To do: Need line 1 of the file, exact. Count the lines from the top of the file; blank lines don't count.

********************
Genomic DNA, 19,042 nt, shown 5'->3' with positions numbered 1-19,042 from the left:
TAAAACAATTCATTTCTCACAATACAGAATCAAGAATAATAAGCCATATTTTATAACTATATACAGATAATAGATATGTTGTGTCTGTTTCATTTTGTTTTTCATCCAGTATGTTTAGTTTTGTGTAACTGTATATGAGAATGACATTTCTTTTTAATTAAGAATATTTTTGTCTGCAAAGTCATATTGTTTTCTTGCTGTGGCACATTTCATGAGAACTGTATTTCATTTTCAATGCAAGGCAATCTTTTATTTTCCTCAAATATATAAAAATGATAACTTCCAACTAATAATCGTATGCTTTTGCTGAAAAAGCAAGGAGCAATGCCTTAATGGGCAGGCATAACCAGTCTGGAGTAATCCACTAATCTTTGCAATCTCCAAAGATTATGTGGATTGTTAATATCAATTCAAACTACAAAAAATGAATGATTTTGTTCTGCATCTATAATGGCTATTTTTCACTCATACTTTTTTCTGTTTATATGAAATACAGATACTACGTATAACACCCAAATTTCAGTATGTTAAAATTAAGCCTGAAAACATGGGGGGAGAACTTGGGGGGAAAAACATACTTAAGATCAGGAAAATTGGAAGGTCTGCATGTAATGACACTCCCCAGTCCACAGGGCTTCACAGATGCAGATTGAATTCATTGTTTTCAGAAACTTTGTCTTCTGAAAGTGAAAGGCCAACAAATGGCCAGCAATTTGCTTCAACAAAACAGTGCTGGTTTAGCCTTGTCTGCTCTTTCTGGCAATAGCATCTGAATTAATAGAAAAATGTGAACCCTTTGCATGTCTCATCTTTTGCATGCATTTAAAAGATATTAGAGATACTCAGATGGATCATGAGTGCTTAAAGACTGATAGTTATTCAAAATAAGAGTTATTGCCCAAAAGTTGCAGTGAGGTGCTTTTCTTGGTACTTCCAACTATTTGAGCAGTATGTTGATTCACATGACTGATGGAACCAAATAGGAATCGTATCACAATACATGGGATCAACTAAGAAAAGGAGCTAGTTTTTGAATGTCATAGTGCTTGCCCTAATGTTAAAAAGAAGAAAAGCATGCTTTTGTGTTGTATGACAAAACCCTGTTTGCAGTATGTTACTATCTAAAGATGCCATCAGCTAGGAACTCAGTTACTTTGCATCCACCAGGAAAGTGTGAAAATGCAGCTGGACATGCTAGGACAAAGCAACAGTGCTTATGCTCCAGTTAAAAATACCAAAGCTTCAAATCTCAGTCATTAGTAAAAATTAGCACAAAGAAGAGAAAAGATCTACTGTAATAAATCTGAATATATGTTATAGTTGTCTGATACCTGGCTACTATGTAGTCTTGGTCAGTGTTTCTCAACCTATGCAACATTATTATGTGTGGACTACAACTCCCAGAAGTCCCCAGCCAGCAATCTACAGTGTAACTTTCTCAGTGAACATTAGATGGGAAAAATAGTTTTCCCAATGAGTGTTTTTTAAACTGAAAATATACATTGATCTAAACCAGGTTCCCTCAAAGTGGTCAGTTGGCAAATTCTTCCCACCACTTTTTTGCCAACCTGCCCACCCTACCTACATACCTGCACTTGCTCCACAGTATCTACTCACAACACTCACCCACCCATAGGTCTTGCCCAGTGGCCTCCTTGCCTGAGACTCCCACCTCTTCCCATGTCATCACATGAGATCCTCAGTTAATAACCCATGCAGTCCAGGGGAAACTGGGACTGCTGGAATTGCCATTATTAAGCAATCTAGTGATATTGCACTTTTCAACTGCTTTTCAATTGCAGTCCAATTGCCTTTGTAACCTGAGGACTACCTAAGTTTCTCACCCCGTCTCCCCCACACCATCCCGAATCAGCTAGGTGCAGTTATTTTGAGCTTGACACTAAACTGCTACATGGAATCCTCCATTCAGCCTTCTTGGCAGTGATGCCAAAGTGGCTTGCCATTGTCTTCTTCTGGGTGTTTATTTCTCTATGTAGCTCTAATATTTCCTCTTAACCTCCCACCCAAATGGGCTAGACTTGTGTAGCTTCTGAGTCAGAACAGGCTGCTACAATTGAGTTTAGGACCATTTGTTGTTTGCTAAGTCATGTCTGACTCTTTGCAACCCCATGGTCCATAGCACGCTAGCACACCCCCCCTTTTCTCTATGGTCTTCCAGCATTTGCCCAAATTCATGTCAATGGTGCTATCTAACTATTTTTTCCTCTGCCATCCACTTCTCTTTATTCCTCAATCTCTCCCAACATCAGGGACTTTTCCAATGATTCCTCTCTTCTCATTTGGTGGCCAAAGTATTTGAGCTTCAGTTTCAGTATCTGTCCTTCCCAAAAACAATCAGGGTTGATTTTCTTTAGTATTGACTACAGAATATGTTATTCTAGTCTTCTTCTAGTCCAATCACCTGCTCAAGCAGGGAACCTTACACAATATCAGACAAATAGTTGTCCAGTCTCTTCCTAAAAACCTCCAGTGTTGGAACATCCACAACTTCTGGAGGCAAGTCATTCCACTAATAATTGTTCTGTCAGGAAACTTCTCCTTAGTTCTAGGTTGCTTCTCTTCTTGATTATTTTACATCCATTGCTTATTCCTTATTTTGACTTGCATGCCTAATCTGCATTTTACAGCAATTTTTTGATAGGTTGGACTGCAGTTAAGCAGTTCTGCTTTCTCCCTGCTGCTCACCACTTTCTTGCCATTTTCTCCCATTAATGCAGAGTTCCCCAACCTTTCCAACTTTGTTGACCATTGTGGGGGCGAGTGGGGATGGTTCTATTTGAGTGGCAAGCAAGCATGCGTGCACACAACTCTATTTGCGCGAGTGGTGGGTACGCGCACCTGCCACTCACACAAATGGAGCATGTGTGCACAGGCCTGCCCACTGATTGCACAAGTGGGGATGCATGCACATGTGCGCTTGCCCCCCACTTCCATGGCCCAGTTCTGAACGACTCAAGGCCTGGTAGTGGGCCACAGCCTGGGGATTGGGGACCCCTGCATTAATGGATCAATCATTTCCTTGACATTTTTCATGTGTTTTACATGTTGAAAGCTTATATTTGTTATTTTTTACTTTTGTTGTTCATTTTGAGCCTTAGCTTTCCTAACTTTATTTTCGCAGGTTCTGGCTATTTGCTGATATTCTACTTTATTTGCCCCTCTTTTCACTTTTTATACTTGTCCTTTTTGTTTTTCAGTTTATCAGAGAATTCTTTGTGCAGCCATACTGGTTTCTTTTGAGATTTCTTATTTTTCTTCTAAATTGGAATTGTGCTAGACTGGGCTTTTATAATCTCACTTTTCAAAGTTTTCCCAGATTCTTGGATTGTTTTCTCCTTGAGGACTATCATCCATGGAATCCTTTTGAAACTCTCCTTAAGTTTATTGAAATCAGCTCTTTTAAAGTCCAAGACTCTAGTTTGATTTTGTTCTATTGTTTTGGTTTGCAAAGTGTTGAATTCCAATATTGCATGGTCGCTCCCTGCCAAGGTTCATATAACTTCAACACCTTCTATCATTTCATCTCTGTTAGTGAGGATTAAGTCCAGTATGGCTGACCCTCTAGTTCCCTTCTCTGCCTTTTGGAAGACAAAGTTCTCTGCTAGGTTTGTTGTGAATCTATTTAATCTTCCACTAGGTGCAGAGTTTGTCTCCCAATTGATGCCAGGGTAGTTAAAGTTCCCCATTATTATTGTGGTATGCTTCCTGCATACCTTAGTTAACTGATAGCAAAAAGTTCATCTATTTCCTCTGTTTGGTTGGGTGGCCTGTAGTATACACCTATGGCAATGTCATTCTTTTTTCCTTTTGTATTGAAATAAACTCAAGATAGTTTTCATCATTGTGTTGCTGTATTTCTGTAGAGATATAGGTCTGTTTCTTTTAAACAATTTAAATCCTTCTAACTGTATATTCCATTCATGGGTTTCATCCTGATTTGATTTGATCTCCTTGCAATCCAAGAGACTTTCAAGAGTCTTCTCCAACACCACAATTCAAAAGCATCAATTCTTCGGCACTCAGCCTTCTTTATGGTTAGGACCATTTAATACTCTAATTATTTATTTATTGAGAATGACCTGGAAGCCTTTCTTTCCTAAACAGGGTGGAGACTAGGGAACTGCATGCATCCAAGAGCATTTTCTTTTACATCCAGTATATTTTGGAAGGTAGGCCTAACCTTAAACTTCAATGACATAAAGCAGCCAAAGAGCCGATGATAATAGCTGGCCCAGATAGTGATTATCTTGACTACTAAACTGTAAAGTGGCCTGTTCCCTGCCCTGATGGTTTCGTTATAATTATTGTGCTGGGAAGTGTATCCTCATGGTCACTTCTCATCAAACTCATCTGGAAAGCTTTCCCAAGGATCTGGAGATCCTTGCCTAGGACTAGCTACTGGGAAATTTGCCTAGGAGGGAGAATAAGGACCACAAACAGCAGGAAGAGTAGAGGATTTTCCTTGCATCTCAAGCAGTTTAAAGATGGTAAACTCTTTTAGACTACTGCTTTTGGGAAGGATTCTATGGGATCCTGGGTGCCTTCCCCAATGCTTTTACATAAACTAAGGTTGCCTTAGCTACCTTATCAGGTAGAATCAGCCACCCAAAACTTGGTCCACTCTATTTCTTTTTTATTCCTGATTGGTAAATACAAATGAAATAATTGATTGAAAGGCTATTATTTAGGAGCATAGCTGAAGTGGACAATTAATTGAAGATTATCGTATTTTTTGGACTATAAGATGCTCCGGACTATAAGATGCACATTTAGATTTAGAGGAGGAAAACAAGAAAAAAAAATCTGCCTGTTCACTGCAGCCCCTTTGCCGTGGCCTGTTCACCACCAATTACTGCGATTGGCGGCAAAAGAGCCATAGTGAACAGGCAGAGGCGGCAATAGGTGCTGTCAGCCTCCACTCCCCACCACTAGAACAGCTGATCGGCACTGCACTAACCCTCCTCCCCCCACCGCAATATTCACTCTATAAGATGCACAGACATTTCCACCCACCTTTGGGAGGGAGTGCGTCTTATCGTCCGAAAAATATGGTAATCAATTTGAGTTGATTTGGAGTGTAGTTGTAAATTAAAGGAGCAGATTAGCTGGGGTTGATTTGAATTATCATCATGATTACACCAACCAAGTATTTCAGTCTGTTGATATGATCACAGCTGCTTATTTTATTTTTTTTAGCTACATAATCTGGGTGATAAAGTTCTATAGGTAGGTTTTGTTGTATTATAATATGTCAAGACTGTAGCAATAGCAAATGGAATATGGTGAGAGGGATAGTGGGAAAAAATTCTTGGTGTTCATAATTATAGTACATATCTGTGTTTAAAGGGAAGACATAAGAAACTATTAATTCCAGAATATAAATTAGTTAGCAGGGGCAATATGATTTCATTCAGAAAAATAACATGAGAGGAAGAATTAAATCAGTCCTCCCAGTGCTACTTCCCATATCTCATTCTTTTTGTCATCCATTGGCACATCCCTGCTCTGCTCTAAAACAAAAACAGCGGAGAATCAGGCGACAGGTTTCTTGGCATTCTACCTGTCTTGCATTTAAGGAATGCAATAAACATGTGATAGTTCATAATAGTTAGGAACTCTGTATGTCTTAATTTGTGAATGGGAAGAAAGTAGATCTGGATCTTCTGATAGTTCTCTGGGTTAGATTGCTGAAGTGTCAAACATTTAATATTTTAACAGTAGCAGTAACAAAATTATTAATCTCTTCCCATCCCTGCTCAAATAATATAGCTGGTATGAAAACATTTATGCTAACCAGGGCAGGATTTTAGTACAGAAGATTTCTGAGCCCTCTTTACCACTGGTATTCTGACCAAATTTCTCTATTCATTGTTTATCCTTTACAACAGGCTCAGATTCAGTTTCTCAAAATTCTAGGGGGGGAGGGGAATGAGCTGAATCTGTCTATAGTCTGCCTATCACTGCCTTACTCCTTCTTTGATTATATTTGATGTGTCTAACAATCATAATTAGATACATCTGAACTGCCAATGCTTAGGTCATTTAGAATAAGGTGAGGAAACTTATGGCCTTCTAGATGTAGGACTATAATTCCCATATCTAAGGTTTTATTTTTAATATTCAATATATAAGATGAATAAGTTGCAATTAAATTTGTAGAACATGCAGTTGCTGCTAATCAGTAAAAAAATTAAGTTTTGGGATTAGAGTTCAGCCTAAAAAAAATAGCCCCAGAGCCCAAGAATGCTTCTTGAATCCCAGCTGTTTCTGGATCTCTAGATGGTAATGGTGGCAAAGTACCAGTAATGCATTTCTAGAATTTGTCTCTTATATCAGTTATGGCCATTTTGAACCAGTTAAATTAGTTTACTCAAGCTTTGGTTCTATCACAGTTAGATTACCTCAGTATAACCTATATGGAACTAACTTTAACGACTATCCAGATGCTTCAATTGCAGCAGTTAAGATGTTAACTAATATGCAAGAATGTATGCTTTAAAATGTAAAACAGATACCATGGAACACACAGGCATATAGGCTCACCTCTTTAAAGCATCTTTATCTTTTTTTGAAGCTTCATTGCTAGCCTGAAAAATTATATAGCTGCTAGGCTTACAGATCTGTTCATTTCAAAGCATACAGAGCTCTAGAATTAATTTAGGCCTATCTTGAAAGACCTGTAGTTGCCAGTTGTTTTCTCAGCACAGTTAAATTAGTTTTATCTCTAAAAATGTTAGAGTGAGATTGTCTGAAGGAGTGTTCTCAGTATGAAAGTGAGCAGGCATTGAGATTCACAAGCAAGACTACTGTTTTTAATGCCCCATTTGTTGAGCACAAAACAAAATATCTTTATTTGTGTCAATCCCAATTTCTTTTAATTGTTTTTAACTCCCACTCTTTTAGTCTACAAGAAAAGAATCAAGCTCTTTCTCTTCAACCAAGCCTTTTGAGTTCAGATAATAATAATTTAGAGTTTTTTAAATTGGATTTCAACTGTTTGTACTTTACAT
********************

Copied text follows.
Genomic DNA, 19,042 nt, shown 5'->3' with positions numbered 1-19,042 from the left: